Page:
Home News Local News Capitan to host national wildfire prevention ‘field trip’

Capitan to host national wildfire prevention ‘field trip’

Fire prevention efforts and the Smokey Bear educational campaign will combine during a November “virtual field trip” broadcast from Capitan. (Submitted Photo)

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The Amazon rainforest fire has grabbed the world headlines, a current reminder of the importance of reminding or teaching people about fire safety.

More than just a cute, furry animal, the black bear cub rescued from a Capitan Mountains fire in 1950 became the first living Smokey Bear, the mascot of a national fire prevention educational effort. (Submitted Photo)

In the United States, the 75-year fire Smokey Bear prevention education effort has been underway, and several groups will conduct a “virtual field trip” in November at the Smokey Bear National Park in Capitan to connect teachers and students nationwide to the message.

“What we want them to learn about is how to prevent fires, of course, at home and outdoors, especially if you are in a high-risk area,” said Richard Shahan, a producer with the Prince William Network, a K12 distance learning division of Prince William County Schools in Virginia.

The network is collaborating with many partners on the educational outreach effort. Those partners include PBS stations in Albuquerque, Portales and Las Cruces and the U.S. Forest Service. The educational project includes a website (smokeybearlive.org) and lesson plans; an introductory video about the Smokey Bear fire prevention campaign to be posted on the website on Oct. 6; and the virtual classroom broadcast from Capitan on Nov. 7.

“This really aligns with our mission of outreach and our mission of education,” said Adrian Velarde of KRWG Public Media of Las Cruces. “So it really allows us to reach people in a different way.”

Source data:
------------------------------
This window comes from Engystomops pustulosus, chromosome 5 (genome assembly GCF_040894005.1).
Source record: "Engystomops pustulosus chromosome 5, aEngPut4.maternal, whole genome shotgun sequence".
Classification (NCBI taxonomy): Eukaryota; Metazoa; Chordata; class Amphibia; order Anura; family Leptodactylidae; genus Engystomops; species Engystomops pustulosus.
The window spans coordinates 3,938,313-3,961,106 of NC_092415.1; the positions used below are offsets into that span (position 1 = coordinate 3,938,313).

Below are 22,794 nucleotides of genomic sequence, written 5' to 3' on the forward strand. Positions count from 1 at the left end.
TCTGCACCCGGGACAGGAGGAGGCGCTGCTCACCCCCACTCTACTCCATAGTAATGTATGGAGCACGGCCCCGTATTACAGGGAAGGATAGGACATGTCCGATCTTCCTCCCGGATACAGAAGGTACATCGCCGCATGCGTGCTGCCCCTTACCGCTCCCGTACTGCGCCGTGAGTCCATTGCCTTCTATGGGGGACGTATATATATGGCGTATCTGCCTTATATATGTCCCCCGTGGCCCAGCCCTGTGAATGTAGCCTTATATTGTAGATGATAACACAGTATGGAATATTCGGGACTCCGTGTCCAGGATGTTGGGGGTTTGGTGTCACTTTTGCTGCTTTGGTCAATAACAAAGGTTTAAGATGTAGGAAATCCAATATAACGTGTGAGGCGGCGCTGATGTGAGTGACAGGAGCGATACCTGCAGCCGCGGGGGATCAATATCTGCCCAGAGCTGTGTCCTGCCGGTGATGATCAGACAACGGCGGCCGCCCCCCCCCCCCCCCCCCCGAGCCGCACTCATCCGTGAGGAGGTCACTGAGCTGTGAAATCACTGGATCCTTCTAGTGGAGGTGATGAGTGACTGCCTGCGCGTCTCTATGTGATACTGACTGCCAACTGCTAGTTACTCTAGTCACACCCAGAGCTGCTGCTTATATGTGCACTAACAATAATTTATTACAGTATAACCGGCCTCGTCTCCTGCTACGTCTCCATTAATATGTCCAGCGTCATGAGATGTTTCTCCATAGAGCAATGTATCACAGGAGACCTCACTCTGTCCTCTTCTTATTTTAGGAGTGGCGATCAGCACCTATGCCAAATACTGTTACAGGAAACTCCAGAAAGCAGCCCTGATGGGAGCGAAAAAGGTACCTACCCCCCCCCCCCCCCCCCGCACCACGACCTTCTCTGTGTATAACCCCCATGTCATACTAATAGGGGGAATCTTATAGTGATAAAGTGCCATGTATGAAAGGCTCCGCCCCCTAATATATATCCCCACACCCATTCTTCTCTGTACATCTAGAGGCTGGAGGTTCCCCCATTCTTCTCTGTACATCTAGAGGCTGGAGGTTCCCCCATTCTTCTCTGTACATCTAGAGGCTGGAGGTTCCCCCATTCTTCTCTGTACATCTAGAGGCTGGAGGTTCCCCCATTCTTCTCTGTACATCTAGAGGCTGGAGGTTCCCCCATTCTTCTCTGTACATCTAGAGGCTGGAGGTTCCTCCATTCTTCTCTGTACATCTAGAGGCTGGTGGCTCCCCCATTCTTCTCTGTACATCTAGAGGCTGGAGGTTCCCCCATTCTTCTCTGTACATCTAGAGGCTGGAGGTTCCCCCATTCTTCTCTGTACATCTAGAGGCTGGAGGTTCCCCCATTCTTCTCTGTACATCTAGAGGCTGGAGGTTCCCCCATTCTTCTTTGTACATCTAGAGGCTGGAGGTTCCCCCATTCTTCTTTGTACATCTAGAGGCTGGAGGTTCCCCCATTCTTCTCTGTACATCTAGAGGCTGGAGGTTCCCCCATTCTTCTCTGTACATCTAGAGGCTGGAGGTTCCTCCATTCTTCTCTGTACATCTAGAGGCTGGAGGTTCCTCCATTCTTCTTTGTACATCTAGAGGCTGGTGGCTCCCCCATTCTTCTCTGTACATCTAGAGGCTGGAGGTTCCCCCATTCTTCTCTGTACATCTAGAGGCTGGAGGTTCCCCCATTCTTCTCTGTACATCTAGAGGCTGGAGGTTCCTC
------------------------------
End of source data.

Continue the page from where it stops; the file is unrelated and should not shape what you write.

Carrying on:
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The entire project is linked to the 75th anniversary of the Smokey Bear campaign. Capitan has been chosen for the virtual field trip because of its connection to the Smokey Bear mascot.

The Smokey Bear campaign began in 1944 with a cartoon character as its mascot, but an injured black bear cub rescued from the Capitan Gap fire in 1950 became its first living symbol. The bear lived at the National Zoo in Washington D.C., but was returned to Capitan for burial in 1975.

The Smokey Bear educational message has changed over the years, from preventing all fires to preventing human-caused fires, said Lauren Rabon, a public affairs officer with the Lincoln National Forest, which is near Capitan.

“The difference there is that, through that history, we have realized that fire plays an integral role in the ecosystem,” she said. “So natural fires at certain times of the year and in certain areas can actually have some benefits to the area.”

Human activity caused 89% of the wildfires in the United States in 2018, according to the National Interagency Fire Center. An 18-year average of fire data from the agency indicates that humans are responsible for 61,375 wildfires, affecting 2.8 million acres each year. The average number of human-caused wildfires in New Mexico each year is 3,761.

Lincoln National Forest has ongoing educational efforts with school-age children to teach about fire management, fire prevention and fire ecology, as well as about biology, watersheds and other natural science topics, Rabon said. The Forest Service office heading up the collaboration with the November virtual field trip is in Washington D.C.

The November web event is expected to involve teachers and students from the Capitan schools, firefighters and scientists with the Forest Service, and some people who knew the Smokey Bear cub.

Information about lesson plans and registration for the virtual field trip is available at smokeybearlive.org.

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